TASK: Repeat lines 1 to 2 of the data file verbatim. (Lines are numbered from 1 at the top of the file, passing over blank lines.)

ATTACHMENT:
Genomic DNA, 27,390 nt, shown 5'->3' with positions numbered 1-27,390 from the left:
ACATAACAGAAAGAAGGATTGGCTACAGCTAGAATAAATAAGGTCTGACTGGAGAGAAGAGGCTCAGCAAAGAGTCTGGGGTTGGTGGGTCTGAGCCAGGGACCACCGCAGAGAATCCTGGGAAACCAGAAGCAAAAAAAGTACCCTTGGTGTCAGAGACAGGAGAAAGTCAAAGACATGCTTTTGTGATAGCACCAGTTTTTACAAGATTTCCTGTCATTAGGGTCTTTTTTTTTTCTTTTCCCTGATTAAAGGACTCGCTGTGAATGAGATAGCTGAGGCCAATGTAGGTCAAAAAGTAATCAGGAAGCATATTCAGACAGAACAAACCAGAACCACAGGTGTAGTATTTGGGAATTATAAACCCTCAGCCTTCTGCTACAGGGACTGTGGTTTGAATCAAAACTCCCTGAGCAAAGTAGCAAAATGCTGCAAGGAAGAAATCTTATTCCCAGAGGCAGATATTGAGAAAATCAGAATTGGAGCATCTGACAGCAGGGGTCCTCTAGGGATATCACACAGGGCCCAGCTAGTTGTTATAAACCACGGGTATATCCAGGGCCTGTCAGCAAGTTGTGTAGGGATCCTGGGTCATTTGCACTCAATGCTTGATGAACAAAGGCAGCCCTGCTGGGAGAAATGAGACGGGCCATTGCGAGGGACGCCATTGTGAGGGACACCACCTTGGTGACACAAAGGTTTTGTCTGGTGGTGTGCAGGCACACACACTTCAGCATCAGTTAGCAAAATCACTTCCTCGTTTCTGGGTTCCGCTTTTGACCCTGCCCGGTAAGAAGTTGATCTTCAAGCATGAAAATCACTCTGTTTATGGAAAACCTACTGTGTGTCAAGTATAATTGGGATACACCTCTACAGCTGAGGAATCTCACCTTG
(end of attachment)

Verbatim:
Genomic DNA, 27,390 nt, shown 5'->3' with positions numbered 1-27,390 from the left:
ACATAACAGAAAGAAGGATTGGCTACAGCTAGAATAAATAAGGTCTGACTGGAGAGAAGAGGCTCAGCAAAGAGTCTGGGGTTGGTGGGTCTGAGCCAGGGACCACCGCAGAGAATCCTGGGAAACCAGAAGCAAAAAAAGTACCCTTGGTGTCAGAGACAGGAGAAAGTCAAAGACATGCTTTTGTGATAGCACCAGTTTTTACAAGATTTCCTGTCATTAGGGTCTTTTTTTTTTCTTTTCCCTGATTAAAGGACTCGCTGTGAATGAGATAGCTGAGGCCAATGTAGGTCAAAAAGTAATCAGGAAGCATATTCAGACAGAACAAACCAGAACCACAGGTGTAGTATTTGGGAATTATAAACCCTCAGCCTTCTGCTACAGGGACTGTGGTTTGAATCAAAACTCCCTGAGCAAAGTAGCAAAATGCTGCAAGGAAGAAATCTTATTCCCAGAGGCAGATATTGAGAAAATCAGAATTGGAGCATCTGACAGCAGGGGTCCTCTAGGGATATCACACAGGGCCCAGCTAGTTGTTATAAACCACGGGTATATCCAGGGCCTGTCAGCAAGTTGTGTAGGGATCCTGGGTCATTTGCACTCAATGCTTGATGAACAAAGGCAGCCCTGCTGGGAGAAATGAGACGGGCCATTGCGAGGGACGCCATTGTGAGGGACACCACCTTGGTGACACAAAGGTTTTGTCTGGTGGTGTGCAGGCACACACACTTCAGCATCAGTTAGCAAAATCACTTCCTCGTTTCTGGGTTCCGCTTTTGACCCTGCCCGGTAAGAAGTTGATCTTCAAGCATGAAAATCACTCTGTTTATGGAAAACCTACTGTGTGTCAAGTATAATTGGGATACACCTCTACAGCTGAGGAATCTCACCTTG